Gregory Corso

Gregory Corso

About Gregory Corso

Gregory Corso (March 26, 1930 in Greenwich Village, New York City – January 17, 2001 in Robbinsdale, Minnesota) was an American poet of the Beat Generation. Corso's parents, Italian immigrants, were both only 17 and 16 years old when he was born. A year later his mother left the family to return to Italy. As a result, Corso had to spend most of his childhood in orphanages and foster homes. His father remarried when Corso was eleven. The boy could stay with him, but often ran away. He also ran away from a children's home. During his troubled youth, he spent several months in Tombs Prison in New York and Bellevue Hospital Center on observation for the theft of a radio. At 18, he was sentenced to three years in the Clinton State Prison in upstate New York for burglary. During this period of imprisonment he began to read literature, in particular he became such a great admirer of the unconventional and linguistically brilliant poet Percy Bysshe Shelley that on a later visit to Oxford he visited his former student room and kissed the floor on which Shelley had walked. Corso also dabbled in Greek mythology, philosophy, and history. He also began to write his own poems while in prison.
Released in 1950, he returned to New York City and met Allen Ginsberg in Greenwich Village. In their first long conversation, they discovered that Corso had previously observed Ginsberg and his girlfriend having sex, since they both lived on opposite sides of the street. Ginsberg introduced Corso to the other Beat writers. Corso, as Ted Morgan paraphrasedly wrote in Literary Outlaw: The Life and Times of William S. Burroughs, was the junior partner of Ginsberg, Kerouac, and William S. Burroughs, accepted and valued but not fully equal in the Alliance of Columbia Intellectuals and Times Square Hipsters.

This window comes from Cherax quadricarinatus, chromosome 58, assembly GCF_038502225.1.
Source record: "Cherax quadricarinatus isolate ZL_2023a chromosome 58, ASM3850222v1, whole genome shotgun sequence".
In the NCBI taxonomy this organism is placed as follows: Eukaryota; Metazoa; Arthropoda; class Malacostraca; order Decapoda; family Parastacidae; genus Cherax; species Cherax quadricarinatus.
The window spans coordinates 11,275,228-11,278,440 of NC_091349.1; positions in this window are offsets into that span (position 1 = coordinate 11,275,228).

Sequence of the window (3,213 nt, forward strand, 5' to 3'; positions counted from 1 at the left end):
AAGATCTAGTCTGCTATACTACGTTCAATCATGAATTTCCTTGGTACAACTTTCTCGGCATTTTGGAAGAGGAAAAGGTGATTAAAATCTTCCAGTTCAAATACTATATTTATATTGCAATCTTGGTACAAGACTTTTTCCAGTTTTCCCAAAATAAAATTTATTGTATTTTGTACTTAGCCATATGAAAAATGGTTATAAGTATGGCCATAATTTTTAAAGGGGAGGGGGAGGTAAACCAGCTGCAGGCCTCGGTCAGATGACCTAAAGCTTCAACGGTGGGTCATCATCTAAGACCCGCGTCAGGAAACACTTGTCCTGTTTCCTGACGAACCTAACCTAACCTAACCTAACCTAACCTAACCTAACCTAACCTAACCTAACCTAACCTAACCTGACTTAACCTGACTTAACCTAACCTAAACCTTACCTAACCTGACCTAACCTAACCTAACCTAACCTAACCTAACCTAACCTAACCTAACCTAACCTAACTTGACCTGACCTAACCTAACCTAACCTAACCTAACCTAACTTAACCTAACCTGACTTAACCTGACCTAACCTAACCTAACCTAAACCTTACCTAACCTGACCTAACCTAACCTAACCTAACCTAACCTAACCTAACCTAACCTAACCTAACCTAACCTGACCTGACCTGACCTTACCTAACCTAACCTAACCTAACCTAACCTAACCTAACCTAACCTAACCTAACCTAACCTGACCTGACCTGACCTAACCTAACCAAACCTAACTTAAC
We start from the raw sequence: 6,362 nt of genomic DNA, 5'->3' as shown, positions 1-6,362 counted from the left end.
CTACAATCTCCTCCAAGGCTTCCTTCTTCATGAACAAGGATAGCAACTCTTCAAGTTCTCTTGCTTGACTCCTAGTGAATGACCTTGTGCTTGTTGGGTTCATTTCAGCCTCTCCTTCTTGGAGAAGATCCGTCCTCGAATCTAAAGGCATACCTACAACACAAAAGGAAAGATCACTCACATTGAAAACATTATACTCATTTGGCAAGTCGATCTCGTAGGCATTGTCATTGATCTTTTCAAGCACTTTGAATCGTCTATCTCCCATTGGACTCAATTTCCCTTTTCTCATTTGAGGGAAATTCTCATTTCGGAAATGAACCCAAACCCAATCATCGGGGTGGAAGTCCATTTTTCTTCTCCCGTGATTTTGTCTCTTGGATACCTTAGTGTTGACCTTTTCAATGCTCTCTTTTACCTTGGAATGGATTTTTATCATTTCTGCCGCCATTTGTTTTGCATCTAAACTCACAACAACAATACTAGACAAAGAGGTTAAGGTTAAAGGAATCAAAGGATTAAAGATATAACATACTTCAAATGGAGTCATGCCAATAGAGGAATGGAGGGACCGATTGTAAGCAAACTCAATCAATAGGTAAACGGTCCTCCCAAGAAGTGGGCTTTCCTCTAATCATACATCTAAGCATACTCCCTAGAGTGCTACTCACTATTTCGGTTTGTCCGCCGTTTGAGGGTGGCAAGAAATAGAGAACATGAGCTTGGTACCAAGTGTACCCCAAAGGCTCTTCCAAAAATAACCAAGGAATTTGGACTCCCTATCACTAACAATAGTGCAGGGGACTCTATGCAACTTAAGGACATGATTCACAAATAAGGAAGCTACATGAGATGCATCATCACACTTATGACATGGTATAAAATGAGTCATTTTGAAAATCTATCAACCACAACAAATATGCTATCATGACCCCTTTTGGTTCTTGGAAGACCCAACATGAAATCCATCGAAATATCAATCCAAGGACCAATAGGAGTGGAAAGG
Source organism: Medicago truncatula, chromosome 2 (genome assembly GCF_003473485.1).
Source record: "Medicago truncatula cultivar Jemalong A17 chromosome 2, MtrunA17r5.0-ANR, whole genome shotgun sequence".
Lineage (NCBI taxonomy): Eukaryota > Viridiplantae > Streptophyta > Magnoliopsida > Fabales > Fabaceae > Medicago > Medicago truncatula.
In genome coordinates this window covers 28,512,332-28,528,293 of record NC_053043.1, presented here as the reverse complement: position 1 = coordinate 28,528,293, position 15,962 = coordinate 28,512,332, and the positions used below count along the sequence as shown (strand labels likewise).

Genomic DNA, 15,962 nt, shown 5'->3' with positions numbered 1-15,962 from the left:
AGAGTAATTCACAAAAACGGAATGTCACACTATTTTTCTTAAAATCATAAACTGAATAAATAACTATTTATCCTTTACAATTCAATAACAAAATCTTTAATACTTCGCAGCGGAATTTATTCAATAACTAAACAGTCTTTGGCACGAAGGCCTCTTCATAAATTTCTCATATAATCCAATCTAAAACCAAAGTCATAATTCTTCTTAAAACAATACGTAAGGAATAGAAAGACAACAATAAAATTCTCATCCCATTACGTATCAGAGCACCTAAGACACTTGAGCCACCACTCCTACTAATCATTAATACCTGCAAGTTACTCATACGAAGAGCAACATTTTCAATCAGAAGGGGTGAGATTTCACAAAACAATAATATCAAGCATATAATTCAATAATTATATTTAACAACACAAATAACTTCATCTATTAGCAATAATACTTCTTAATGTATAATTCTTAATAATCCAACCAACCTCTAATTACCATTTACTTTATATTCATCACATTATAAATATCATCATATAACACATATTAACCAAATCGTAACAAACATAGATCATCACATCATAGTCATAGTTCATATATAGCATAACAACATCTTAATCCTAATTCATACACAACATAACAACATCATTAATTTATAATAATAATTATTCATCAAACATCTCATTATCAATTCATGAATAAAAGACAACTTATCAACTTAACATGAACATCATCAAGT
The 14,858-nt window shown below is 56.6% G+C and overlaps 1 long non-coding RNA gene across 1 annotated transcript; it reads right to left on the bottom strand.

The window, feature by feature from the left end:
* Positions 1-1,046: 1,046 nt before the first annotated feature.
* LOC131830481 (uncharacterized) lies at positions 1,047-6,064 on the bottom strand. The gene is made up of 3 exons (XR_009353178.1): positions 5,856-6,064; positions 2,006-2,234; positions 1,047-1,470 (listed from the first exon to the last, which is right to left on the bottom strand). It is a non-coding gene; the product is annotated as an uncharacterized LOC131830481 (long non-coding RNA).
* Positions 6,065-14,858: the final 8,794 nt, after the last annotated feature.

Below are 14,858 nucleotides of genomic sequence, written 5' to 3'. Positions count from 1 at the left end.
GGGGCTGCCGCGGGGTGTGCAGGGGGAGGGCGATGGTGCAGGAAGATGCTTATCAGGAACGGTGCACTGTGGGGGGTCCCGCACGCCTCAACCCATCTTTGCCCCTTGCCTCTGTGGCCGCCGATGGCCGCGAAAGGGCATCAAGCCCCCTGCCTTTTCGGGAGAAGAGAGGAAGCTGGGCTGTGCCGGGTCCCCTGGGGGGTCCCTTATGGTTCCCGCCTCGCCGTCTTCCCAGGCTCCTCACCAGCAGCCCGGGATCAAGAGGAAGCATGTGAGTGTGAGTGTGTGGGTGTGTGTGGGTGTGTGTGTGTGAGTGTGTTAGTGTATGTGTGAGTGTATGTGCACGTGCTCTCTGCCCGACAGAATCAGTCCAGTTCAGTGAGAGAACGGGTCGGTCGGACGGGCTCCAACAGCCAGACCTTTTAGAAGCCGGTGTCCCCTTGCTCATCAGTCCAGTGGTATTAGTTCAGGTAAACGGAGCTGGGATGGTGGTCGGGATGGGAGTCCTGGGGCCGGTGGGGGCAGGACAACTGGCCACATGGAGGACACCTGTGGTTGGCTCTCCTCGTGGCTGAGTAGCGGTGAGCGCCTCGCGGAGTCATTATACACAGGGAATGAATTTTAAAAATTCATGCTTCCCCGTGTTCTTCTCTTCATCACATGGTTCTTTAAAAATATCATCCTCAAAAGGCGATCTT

Corso worked for the Los Angeles Examiner in 1952 and, like Jack Kerouac, went to sea with the merchant marine. In 1954 he took some unregistered courses at Harvard, where he also collected input for his first publication of poetry (The Vestal Lady on Brattle and Other Poems). He followed the other beatniks to San Francisco in 1956, where Lawrence Ferlinghetti published his poetry collection Gasoline. Along with Kerouac and Ginsberg, he did some unconventional readings and interviews in 1957 and also toured Mexico, Western and Eastern Europe.
In the early 1960s, Corso taught poetry for a semester at New York State University in Buffalo and at the Naropa Institute (now a university) in Boulder. He lost his job at Buffalo in 1965 for refusing to sign the Feinberg Loyalty Oath, introduced in the McCarthy era as a means of keeping Communism out of campuses. Corso said he didn't want to sign the statement because Shelley wouldn't either. In addition to Shelley, he also admired Friedrich Hölderlin and Emily Dickinson.
Corso died in Minnesota after a long battle with prostate cancer. He was buried in the Protestant cemetery in Rome, close to his model, Shelley.

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